Wednesday, April 09, 2008

Twenty-First Century Minds -

In Five Minds for the Future, Harvard psychology Howard Gardner - creator of the "eight intelligence" theory of the mind - describes the five types of mental processes which will prove to be the most crucial in performing well in the twenty-first century.

The first mind presented by Gardner is the disciplined mind, by which he refers to the idea of learning things as a discipline instead of merely as an unconnected series of facts and tasks. Part of the reason for this, to my mind, is that information and technology change so quickly in our age that learning a specific job isn't going to be as useful as learning a discipline. For example, learning the discipline of "information technology" would prove useful, whereas learning specifically how to encode for, say, an Oracle database may have more limited use in 10 years when technologies have radically changed. The keys to this sort of mind are being diligent and focusing on improvement and continuing education throughout your lifetime. If you ever feel like you can stop learning, stop growing, then your mind is not a disciplined man.

The second mind presented is the synthesizing mind, which is adept at drawing diverse information together in a cohesive manner. A synthesizing mind is selective and capable of drawing out the salient details of a topic, presenting them in any of a variety of forms: narrative, taxonomies, lists, rules, aphorisms, concepts, metaphors, images, themes, wordless embodiments (i.e. artistic metaphors, perhaps), theories, etc.

The creative mind extends the knowledge gained and puts a new spin on it, introduces some unique element to the mix that makes it different upon output than it was upon input. Gardner points out, however, that a creative mind that produces no output, that never puts these ideas into the "field" to "make judgements of quality and acceptability" is ultimately a wasted creative mind.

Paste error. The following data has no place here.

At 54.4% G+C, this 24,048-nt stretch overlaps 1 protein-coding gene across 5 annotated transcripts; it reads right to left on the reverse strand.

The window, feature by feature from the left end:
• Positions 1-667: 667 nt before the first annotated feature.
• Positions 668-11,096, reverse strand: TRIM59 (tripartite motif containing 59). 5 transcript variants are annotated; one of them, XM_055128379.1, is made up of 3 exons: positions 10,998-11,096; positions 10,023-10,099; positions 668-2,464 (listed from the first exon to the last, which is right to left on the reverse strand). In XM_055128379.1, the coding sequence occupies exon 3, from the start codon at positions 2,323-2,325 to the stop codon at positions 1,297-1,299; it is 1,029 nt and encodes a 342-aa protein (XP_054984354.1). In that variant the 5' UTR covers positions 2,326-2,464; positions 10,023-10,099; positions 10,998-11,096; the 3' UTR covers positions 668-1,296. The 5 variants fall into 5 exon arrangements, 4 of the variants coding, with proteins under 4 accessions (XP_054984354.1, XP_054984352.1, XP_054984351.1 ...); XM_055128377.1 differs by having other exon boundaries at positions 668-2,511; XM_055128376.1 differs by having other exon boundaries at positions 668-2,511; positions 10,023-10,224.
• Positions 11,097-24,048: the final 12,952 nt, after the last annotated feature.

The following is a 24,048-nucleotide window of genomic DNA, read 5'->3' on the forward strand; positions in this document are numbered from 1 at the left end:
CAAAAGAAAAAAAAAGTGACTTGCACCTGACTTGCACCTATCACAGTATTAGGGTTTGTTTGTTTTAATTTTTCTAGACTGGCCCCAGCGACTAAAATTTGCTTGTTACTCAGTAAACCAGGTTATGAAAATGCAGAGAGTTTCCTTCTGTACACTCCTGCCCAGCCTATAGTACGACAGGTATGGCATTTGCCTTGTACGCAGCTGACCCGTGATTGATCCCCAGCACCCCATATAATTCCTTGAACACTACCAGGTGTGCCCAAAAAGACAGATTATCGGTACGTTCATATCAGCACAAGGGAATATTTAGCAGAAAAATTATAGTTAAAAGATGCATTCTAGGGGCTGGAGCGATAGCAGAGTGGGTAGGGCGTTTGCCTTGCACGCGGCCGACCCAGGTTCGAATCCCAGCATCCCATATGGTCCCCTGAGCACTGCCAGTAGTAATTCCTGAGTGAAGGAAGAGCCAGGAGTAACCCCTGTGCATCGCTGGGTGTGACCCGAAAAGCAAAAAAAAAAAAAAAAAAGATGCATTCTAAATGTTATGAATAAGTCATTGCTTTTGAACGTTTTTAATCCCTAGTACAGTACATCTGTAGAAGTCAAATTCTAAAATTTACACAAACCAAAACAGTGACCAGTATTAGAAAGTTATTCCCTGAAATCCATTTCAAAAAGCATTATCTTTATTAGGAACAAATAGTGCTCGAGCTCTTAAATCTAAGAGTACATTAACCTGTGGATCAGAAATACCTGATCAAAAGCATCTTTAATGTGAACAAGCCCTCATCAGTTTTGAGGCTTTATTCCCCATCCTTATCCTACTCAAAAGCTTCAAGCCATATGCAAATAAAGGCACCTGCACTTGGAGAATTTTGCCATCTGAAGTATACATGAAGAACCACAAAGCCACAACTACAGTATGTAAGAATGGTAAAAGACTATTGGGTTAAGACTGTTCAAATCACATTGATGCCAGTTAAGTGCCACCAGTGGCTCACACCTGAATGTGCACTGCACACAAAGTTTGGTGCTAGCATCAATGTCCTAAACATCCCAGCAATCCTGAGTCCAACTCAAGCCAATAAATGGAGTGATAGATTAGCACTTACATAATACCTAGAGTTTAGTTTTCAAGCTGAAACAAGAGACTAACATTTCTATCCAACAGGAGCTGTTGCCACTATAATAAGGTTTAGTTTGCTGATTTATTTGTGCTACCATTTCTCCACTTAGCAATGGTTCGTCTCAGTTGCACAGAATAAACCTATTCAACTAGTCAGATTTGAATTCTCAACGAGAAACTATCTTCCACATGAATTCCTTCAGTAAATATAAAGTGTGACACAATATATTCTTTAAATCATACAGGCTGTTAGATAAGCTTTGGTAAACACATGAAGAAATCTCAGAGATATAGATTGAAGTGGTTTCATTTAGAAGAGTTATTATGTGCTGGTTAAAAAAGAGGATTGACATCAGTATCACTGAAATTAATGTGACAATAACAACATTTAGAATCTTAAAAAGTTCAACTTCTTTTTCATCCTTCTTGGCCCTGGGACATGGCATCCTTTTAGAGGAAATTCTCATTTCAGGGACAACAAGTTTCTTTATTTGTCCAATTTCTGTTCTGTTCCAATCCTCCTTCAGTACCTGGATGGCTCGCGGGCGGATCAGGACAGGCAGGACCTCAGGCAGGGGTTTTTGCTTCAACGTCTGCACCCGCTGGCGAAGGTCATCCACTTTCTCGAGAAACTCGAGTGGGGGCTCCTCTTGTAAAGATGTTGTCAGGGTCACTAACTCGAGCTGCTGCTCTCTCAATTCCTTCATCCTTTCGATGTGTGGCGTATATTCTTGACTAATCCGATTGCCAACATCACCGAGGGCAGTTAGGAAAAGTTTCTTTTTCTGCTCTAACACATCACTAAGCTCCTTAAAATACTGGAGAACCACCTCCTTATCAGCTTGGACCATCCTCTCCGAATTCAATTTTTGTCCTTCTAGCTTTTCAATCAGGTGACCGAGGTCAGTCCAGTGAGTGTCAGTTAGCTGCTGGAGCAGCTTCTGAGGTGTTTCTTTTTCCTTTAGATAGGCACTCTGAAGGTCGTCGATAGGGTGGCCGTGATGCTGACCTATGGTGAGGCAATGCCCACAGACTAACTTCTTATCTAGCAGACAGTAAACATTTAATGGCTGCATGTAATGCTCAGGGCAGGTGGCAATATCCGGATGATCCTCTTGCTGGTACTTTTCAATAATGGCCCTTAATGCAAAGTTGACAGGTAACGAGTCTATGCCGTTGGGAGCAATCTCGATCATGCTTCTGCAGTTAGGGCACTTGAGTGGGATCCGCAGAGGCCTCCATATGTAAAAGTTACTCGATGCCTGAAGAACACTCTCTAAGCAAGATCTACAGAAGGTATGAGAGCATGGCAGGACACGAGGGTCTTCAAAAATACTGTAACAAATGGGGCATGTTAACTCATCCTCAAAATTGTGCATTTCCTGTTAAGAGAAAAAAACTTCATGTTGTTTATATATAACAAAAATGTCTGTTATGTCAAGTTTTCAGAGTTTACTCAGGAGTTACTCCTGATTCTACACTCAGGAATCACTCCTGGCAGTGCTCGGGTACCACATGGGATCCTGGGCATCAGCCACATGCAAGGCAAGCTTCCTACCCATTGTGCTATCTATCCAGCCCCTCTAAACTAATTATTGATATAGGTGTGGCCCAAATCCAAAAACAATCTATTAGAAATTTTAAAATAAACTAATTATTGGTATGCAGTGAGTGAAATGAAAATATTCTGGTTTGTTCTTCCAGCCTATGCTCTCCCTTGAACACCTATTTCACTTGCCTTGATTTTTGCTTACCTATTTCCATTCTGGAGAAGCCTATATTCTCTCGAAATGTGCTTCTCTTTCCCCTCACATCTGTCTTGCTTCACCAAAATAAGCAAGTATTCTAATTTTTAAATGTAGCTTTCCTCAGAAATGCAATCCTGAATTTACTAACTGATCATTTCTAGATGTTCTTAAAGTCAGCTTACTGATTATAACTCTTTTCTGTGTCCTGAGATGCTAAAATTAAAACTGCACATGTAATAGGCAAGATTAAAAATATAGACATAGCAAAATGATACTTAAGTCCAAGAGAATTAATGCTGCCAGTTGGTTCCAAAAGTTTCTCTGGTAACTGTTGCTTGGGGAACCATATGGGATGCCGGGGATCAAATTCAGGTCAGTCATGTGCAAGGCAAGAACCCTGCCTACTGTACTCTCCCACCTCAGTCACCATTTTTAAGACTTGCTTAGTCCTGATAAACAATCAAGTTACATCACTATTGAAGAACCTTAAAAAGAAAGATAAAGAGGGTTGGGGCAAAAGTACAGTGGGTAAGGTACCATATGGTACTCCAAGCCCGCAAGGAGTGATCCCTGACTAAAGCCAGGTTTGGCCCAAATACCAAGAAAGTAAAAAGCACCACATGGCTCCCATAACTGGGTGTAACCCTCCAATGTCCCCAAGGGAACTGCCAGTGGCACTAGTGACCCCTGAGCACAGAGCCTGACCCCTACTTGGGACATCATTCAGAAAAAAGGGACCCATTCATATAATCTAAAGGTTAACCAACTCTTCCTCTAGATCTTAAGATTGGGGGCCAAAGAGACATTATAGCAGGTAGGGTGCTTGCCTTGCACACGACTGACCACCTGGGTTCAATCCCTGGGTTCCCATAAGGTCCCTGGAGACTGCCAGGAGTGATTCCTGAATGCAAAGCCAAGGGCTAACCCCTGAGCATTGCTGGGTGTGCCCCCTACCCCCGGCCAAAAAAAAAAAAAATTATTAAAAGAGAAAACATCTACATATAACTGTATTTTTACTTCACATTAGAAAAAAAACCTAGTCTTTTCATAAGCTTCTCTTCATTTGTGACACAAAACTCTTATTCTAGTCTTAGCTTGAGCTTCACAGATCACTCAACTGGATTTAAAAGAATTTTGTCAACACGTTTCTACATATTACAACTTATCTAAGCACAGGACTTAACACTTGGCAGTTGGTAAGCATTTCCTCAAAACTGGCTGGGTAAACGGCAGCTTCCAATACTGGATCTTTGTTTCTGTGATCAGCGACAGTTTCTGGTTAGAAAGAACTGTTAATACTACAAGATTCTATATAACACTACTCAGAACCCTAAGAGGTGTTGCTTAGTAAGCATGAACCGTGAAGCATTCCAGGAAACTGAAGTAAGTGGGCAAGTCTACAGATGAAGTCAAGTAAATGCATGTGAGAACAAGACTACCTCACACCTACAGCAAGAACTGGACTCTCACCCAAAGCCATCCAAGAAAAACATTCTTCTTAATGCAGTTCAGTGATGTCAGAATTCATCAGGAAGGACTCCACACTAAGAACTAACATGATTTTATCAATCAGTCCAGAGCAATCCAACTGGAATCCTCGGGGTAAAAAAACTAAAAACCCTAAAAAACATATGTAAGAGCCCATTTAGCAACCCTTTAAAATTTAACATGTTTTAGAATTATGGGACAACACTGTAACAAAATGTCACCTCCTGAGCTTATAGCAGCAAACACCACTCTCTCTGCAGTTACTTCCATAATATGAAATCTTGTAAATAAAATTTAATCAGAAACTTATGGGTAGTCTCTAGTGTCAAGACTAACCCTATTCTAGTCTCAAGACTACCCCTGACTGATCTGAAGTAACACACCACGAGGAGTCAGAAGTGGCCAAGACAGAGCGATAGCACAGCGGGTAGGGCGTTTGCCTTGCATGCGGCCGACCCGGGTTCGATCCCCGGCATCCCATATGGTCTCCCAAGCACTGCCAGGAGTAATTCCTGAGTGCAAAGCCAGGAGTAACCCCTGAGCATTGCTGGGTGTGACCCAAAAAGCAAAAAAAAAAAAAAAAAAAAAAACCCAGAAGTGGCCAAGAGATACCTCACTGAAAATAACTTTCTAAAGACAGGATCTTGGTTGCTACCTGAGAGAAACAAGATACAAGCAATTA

The next couple diverge, in that instead of talking about how a mind deals with information they relate to how minds interact with other minds. The respectful mind is about how to respond to differences among individuals and groups in a sympathetic and constructive manner. These differences will only grow in the future and ultimately we will all have to learn how best to deal with a wide range of diversity in all aspects of our life, even in aspects where the most progressive of us would prefer that things stay the same.

The final mind is the ethical mind, which goes a bit beyond being respectful and begins to deal with the individual's role as a good citizen in general. While the respectful mind focuses on individual interactions, the ethical mind focuses on interactions between an individual and the diverse roles that we assume in society - family roles, work roles, community roles, etc.

This one, of all of the minds presented, is the one that I'm least convinced of. Sure, it's great to be a good citizen and perform "good work" (one of Gardner's buzz phrases), but is this really inherent crucial in the same way the other sorts of minds are? Perhaps it is, though ... and perhaps I'll find out why when I read one of his other books, Good Work.

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